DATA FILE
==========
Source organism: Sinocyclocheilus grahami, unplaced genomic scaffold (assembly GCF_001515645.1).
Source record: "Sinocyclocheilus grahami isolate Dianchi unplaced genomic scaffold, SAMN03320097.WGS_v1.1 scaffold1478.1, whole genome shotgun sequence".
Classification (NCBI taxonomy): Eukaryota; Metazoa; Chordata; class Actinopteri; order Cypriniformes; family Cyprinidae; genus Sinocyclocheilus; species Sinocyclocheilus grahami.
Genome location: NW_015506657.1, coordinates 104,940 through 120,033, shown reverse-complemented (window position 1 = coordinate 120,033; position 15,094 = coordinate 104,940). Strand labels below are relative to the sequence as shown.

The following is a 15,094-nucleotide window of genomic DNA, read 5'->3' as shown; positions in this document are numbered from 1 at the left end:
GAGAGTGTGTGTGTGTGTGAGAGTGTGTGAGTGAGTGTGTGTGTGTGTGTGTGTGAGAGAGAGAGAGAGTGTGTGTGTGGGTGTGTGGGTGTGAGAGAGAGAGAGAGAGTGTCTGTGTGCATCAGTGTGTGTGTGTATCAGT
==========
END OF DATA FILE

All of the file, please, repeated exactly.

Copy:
Source organism: Sinocyclocheilus grahami, unplaced genomic scaffold (assembly GCF_001515645.1).
Source record: "Sinocyclocheilus grahami isolate Dianchi unplaced genomic scaffold, SAMN03320097.WGS_v1.1 scaffold1478.1, whole genome shotgun sequence".
Classification (NCBI taxonomy): Eukaryota; Metazoa; Chordata; class Actinopteri; order Cypriniformes; family Cyprinidae; genus Sinocyclocheilus; species Sinocyclocheilus grahami.
Genome location: NW_015506657.1, coordinates 104,940 through 120,033, shown reverse-complemented (window position 1 = coordinate 120,033; position 15,094 = coordinate 104,940). Strand labels below are relative to the sequence as shown.

The following is a 15,094-nucleotide window of genomic DNA, read 5'->3' as shown; positions in this document are numbered from 1 at the left end:
GAGAGTGTGTGTGTGTGTGAGAGTGTGTGAGTGAGTGTGTGTGTGTGTGTGTGTGAGAGAGAGAGAGAGTGTGTGTGTGGGTGTGTGGGTGTGAGAGAGAGAGAGAGAGTGTCTGTGTGCATCAGTGTGTGTGTGTATCAGT